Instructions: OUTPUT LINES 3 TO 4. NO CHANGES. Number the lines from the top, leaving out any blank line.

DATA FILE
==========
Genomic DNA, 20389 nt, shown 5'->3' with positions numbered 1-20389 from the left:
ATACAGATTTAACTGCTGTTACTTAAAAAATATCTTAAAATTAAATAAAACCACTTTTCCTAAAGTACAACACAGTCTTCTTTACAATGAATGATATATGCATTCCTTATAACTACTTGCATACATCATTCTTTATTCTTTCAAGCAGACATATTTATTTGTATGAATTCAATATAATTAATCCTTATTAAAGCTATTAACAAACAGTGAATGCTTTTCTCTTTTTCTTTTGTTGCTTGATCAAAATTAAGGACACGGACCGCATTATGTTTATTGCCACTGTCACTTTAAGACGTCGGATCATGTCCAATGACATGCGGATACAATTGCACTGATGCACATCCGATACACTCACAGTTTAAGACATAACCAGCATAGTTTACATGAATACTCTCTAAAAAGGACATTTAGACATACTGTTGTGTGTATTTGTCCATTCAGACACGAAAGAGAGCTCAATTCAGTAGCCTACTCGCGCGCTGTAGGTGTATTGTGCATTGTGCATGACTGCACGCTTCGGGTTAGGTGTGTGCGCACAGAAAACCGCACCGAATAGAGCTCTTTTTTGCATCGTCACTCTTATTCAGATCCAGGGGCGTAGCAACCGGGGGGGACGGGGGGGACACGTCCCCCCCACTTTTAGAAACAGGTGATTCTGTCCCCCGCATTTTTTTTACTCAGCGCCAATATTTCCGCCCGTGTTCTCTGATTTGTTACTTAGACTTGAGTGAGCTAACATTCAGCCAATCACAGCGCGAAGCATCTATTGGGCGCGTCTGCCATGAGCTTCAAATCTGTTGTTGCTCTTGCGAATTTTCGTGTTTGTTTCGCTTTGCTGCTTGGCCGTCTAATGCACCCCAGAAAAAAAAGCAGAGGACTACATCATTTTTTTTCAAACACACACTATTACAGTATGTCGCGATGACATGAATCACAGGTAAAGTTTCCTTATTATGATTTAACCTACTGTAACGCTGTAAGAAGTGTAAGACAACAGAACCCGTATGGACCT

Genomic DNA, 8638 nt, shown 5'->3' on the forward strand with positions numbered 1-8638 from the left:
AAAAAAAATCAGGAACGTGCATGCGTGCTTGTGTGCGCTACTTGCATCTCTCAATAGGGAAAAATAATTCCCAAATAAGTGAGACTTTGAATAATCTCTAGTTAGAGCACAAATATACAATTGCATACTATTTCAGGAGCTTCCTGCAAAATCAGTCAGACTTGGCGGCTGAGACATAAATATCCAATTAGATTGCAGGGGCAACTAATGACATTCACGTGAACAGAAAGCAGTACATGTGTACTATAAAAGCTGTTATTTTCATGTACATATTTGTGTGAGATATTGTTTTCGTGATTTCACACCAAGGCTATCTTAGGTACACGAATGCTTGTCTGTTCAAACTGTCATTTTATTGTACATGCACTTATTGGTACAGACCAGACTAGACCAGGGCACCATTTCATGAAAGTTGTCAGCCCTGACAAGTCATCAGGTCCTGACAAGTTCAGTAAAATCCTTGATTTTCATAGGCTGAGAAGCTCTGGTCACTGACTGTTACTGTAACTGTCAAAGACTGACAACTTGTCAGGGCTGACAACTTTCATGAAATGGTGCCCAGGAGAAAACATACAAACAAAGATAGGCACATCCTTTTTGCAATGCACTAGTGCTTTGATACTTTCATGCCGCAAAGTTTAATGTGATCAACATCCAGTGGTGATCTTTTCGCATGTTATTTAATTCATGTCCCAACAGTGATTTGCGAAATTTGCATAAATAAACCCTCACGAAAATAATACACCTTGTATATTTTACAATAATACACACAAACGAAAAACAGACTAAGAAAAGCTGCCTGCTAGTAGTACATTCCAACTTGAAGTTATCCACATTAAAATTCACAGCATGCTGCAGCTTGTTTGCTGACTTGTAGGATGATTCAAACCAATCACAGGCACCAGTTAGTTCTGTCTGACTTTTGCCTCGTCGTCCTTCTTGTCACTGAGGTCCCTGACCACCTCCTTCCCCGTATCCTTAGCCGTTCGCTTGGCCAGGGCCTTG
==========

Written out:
Genomic DNA, 8638 nt, shown 5'->3' on the forward strand with positions numbered 1-8638 from the left:
AAAAAAAATCAGGAACGTGCATGCGTGCTTGTGTGCGCTACTTGCATCTCTCAATAGGGAAAAATAATTCCCAAATAAGTGAGACTTTGAATAATCTCTAGTTAGAGCACAAATATACAATTGCATACTATTTCAGGAGCTTCCTGCAAAATCAGTCAGACTTGGCGGCTGAGACATAAATATCCAATTAGATTGCAGGGGCAACTAATGACATTCACGTGAACAGAAAGCAGTACATGTGTACTATAAAAGCTGTTATTTTCATGTACATATTTGTGTGAGATATTGTTTTCGTGATTTCACACCAAGGCTATCTTAGGTACACGAATGCTTGTCTGTTCAAACTGTCATTTTATTGTACATGCACTTATTGGTACAGACCAGACTAGACCAGGGCACCATTTCATGAAAGTTGTCAGCCCTGACAAGTCATCAGGTCCTGACAAGTTCAGTAAAATCCTTGATTTTCATAGGCTGAGAAGCTCTGGTCACTGACTGTTACTGTAACTGTCAAAGACTGACAACTTGTCAGGGCTGACAACTTTCATGAAATGGTGCCCAGGAGAAAACATACAAACAAAGATAGGCACATCCTTTTTGCAATGCACTAGTGCTTTGATACTTTCATGCCGCAAAGTTTAATGTGATCAACATCCAGTGGTGATCTTTTCGCATGTTATTTAATTCATGTCCCAACAGTGATTTGCGAAATTTGCATAAATAAACCCTCACGAAAATAATACACCTTGTATATTTTACAATAATACACACAAACGAAAAACAGACTAAGAAAAGCTGCCTGCTAGTAGTACATTCCAACTTGAAGTTATCCACATTAAAATTCACAGCATGCTGCAGCTTGTTTGCTGACTTGTAGGATGATTCAAACCAATCACAGGCACCAGTTAGTTCTGTCTGACTTTTGCCTCGTCGTCCTTCTTGTCACTGAGGTCCCTGACCACCTCCTTCCCCGTATCCTTAGCCGTTCGCTTGGCCAGGGCCTTG